In a new perspective published on 29 March in Science, an international team of experts argue that plant breeding technologies ― in particular, genome editing technologies ― could lead to more productive and environmentally friendly agriculture. The authors write, “A world without hunger is possible but only if food production is sustainably increased and distributed and extreme poverty is eliminated.” However, they also note that new technologies must be used responsibly.
The global population is well on its way to reaching 10 million by 2050. And along with it, increasing agricultural challenges owing to climate change threaten global food security. Small farms in Africa and Asia will suffer most from the effects of climate change.
The authors write, “most of the poor and undernourished people live in rural areas of developing countries, where they depend on agriculture as a source of food, income, and employment.” They add that eliminating extreme poverty will only be possible if the income of smallholder farms is increased.
In addition, the intensive use of agrochemicals is damaging the environment. Moreover, over-fertilisation can negatively affect plant growth by altering soil properties.
Therefore, to achieve both socioeconomic and environmental aims, agricultural practices worldwide must become more sustainable.
Conventional plant breeding programmes and genetically modified crops have already improved agricultural productivity, lowered the use of pesticides, and reduced poverty. New plant breeding technologies have the potential to make crops even more productive, more resilient to drought and other climate stresses, and less susceptible to an increasing number of agricultural pests. This would further reduce the need for harmful pesticides, herbicides, and fertilisers.
Although precision breeding could help farmers minimise the use of fertilisers and pesticides while tailoring crops to specific regions, public perception might be a major hurdle. Many remain opposed to genetically modified organisms (GMOs) and gene-edited crops will likely face similar opposition.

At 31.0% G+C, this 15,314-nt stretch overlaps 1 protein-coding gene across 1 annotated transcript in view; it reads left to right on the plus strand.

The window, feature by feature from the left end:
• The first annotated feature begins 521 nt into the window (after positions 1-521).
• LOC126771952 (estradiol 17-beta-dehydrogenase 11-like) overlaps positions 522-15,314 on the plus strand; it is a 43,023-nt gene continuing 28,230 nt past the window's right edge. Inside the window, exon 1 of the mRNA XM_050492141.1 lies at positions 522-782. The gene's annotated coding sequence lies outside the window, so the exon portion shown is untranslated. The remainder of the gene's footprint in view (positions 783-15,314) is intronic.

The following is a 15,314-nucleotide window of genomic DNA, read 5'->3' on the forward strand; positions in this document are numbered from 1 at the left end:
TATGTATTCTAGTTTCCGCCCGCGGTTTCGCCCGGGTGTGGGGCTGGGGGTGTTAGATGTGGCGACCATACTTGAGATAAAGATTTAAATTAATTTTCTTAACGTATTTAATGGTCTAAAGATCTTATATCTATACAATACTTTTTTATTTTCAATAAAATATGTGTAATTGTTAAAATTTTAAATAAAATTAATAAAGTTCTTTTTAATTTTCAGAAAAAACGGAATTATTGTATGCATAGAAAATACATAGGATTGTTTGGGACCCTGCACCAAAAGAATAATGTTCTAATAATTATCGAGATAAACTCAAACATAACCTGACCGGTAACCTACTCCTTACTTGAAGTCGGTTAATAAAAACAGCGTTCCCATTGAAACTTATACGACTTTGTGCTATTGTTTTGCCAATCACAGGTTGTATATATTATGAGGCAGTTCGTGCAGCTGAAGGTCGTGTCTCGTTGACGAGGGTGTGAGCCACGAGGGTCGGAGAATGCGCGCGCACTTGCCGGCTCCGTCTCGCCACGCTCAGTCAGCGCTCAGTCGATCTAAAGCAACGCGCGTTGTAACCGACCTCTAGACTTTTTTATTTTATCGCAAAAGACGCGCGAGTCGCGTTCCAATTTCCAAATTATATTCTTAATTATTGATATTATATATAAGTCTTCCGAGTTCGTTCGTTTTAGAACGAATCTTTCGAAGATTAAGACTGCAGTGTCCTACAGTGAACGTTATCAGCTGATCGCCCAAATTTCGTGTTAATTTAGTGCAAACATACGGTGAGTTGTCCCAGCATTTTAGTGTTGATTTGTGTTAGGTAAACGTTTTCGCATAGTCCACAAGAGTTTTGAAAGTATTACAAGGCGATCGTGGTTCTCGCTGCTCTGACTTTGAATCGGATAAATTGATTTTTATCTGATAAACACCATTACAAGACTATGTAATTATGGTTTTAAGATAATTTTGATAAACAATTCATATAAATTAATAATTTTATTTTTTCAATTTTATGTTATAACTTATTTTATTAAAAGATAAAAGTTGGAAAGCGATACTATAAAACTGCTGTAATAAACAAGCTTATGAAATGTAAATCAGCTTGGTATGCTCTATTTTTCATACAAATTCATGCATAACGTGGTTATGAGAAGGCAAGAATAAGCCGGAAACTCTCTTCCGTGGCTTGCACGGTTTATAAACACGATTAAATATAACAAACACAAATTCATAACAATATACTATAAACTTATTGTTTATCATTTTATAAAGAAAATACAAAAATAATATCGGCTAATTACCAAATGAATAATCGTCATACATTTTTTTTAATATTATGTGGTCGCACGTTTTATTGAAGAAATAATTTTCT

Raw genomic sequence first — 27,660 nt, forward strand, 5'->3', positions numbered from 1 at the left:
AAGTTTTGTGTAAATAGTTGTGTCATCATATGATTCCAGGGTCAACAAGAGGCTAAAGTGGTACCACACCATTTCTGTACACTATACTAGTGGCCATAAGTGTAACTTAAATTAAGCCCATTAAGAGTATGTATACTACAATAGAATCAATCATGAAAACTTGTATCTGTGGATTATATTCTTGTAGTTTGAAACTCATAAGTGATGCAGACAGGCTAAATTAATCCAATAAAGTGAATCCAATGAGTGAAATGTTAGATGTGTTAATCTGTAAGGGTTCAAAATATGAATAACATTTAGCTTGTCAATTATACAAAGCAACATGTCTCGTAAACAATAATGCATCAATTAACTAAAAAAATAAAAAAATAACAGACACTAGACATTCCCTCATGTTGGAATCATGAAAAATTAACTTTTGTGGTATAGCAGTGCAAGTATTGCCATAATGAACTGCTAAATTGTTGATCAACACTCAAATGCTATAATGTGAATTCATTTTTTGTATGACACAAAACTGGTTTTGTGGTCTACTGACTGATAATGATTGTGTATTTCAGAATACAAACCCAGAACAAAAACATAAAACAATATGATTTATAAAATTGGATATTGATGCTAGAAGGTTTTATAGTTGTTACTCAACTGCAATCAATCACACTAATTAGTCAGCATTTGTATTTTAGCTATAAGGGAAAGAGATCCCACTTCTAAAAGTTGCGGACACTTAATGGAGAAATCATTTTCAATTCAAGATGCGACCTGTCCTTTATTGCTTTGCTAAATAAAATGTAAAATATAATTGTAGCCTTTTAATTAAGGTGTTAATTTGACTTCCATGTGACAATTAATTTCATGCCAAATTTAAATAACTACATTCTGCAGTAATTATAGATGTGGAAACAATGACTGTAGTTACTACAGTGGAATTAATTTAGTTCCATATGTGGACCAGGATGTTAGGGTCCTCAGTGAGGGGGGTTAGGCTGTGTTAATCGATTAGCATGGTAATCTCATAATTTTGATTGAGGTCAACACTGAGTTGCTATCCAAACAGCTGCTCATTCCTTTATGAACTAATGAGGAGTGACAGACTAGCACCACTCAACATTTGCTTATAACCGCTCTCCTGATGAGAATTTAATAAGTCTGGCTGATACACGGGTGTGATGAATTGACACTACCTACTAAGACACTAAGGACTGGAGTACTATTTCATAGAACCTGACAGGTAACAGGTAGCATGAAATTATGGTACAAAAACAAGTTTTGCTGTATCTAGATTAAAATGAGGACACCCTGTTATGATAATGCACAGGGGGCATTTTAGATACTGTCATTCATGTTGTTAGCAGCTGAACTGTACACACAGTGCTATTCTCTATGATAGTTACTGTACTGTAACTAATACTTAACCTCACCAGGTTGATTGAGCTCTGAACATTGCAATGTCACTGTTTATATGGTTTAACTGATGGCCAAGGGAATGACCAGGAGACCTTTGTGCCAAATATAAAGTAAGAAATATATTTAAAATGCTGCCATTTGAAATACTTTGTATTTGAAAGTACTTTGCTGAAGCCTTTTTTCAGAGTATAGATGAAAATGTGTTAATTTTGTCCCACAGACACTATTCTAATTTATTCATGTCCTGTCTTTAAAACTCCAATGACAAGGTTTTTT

Furthermore, strict regulations could make the adoption of gene-editing technologies a challenge ― regulations surrounding genome-edited crops are still up for debate in Europe. In October last year, the European Court of Justice (ECJ) ruled that gene-edited crops should be subject to the same stringent regulations as conventional GMOs.
In the case of GMOs, in the past, these factors led to the highly concentrated development of just a few major crops by a small number of big multinational players in the agricultural industry, since huge expenses and low probability of market admission pushed out small biotech companies and startups.
But gene-edited crops are not the same thing as GMOs. Gene-editing techniques, such as CRISPR/Cas-9, are far more precise. Therefore, genome-edited crops do not contain foreign genes and the crops are as just as safe as conventionally bred crops.
Critics argue the recent EU ruling could stymie sustainable agriculture in Europe and elsewhere. In this latest perspective, the authors also highlight how European regulations of new breeding technologies tend to have a considerable impact on developing countries, which could mean missing out on an important opportunity to help bolster global food supplies.
The authors suggest that gene-edited plants should be classed under the same remit as those produced by classical methods such as selective breeding. Finally, they call for transparency, better training of researchers and stakeholders in the innovation process, and more efficient, informed regulation.
(1) Zaidi, S.S. et al. New plant breeding technologies for food security. Science (2019). DOI: 10.1126/science.aav6316